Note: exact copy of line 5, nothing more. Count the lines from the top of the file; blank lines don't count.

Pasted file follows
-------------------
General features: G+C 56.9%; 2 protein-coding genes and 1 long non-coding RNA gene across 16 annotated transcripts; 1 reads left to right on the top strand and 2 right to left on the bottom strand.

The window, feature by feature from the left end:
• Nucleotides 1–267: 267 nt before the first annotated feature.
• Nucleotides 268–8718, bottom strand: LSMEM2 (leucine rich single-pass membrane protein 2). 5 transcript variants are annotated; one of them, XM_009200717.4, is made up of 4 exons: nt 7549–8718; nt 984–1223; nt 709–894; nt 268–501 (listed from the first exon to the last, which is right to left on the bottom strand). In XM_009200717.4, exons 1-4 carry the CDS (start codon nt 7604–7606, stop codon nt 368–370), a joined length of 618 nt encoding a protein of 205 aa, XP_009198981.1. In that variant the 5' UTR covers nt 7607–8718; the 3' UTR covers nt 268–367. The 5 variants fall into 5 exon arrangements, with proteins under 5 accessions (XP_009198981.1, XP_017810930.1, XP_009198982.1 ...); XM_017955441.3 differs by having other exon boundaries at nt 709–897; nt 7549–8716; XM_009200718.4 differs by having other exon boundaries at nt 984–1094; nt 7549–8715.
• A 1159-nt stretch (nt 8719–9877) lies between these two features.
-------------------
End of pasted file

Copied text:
• A 1159-nt stretch (nt 8719–9877) lies between these two features.